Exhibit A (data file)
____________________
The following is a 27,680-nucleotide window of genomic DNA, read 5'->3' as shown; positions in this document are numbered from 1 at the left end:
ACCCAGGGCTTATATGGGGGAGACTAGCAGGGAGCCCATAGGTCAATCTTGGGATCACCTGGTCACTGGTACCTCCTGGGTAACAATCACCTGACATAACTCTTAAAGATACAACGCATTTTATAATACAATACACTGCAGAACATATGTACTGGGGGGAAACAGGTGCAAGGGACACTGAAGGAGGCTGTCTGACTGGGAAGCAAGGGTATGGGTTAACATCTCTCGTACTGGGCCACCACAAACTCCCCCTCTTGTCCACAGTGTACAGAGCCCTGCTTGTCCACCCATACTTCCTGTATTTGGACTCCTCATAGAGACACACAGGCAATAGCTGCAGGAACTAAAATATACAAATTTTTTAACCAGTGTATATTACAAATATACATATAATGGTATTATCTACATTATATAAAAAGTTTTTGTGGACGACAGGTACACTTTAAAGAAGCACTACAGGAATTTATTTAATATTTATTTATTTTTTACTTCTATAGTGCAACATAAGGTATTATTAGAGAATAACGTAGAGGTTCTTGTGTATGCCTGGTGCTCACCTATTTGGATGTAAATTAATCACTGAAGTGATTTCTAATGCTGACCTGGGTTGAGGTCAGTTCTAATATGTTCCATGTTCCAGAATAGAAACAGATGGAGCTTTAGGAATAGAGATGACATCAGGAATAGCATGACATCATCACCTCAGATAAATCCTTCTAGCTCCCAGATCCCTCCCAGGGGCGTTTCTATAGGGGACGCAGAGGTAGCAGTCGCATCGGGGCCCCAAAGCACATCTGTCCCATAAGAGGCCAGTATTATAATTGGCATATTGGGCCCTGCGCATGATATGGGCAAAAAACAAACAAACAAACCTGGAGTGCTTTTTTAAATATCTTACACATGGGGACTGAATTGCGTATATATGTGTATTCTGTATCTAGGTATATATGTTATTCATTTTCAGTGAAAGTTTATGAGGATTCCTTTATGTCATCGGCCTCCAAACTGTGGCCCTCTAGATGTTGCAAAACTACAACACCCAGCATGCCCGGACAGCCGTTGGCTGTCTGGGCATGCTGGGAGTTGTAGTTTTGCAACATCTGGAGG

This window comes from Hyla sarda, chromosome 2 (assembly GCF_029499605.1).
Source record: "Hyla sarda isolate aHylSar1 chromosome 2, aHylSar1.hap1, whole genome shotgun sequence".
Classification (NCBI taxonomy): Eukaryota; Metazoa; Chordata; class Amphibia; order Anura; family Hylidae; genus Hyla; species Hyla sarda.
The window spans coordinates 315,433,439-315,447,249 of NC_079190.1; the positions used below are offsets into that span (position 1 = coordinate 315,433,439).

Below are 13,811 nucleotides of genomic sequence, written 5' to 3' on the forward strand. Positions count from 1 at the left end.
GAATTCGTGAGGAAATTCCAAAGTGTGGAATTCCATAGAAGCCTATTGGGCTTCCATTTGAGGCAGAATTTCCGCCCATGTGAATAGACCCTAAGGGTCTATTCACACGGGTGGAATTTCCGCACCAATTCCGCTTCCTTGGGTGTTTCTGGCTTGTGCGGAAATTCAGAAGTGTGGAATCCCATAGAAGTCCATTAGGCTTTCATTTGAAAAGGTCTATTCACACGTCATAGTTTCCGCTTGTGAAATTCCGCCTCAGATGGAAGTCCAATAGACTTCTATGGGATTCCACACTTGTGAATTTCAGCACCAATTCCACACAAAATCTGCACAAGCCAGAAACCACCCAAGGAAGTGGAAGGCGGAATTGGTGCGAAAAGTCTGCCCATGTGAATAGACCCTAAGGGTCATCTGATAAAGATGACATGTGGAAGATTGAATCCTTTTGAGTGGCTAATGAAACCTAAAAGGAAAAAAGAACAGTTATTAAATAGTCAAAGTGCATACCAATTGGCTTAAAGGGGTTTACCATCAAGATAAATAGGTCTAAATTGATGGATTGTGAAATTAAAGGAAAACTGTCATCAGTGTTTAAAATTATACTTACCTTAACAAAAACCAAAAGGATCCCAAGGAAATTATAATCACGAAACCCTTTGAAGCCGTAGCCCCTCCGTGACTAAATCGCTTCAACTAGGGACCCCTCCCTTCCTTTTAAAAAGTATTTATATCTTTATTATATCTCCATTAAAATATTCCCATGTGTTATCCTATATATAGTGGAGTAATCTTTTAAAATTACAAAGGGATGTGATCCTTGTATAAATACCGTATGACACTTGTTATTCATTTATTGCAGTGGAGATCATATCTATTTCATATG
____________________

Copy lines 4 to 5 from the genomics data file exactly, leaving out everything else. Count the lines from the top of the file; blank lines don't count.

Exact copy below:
Source record: "Hyla sarda isolate aHylSar1 chromosome 2, aHylSar1.hap1, whole genome shotgun sequence".
Classification (NCBI taxonomy): Eukaryota; Metazoa; Chordata; class Amphibia; order Anura; family Hylidae; genus Hyla; species Hyla sarda.